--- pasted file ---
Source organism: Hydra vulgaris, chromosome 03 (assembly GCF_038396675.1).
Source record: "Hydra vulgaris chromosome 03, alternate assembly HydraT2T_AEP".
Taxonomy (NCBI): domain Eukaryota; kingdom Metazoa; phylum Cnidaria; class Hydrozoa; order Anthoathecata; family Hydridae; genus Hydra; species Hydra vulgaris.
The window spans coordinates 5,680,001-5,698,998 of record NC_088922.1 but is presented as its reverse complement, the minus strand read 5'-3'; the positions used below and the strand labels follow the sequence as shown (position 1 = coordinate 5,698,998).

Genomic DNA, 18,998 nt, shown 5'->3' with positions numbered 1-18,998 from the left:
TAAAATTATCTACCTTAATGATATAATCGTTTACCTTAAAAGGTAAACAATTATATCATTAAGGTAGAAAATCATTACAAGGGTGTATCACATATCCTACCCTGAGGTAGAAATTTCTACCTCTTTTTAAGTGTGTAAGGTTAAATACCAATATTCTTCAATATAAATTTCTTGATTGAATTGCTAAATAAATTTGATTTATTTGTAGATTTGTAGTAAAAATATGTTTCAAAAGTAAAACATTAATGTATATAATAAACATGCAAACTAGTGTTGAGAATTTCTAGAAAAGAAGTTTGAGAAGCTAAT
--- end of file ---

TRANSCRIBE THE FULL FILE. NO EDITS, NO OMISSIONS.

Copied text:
Source organism: Hydra vulgaris, chromosome 03 (assembly GCF_038396675.1).
Source record: "Hydra vulgaris chromosome 03, alternate assembly HydraT2T_AEP".
Taxonomy (NCBI): domain Eukaryota; kingdom Metazoa; phylum Cnidaria; class Hydrozoa; order Anthoathecata; family Hydridae; genus Hydra; species Hydra vulgaris.
The window spans coordinates 5,680,001-5,698,998 of record NC_088922.1 but is presented as its reverse complement, the minus strand read 5'-3'; the positions used below and the strand labels follow the sequence as shown (position 1 = coordinate 5,698,998).

Genomic DNA, 18,998 nt, shown 5'->3' with positions numbered 1-18,998 from the left:
TAAAATTATCTACCTTAATGATATAATCGTTTACCTTAAAAGGTAAACAATTATATCATTAAGGTAGAAAATCATTACAAGGGTGTATCACATATCCTACCCTGAGGTAGAAATTTCTACCTCTTTTTAAGTGTGTAAGGTTAAATACCAATATTCTTCAATATAAATTTCTTGATTGAATTGCTAAATAAATTTGATTTATTTGTAGATTTGTAGTAAAAATATGTTTCAAAAGTAAAACATTAATGTATATAATAAACATGCAAACTAGTGTTGAGAATTTCTAGAAAAGAAGTTTGAGAAGCTAAT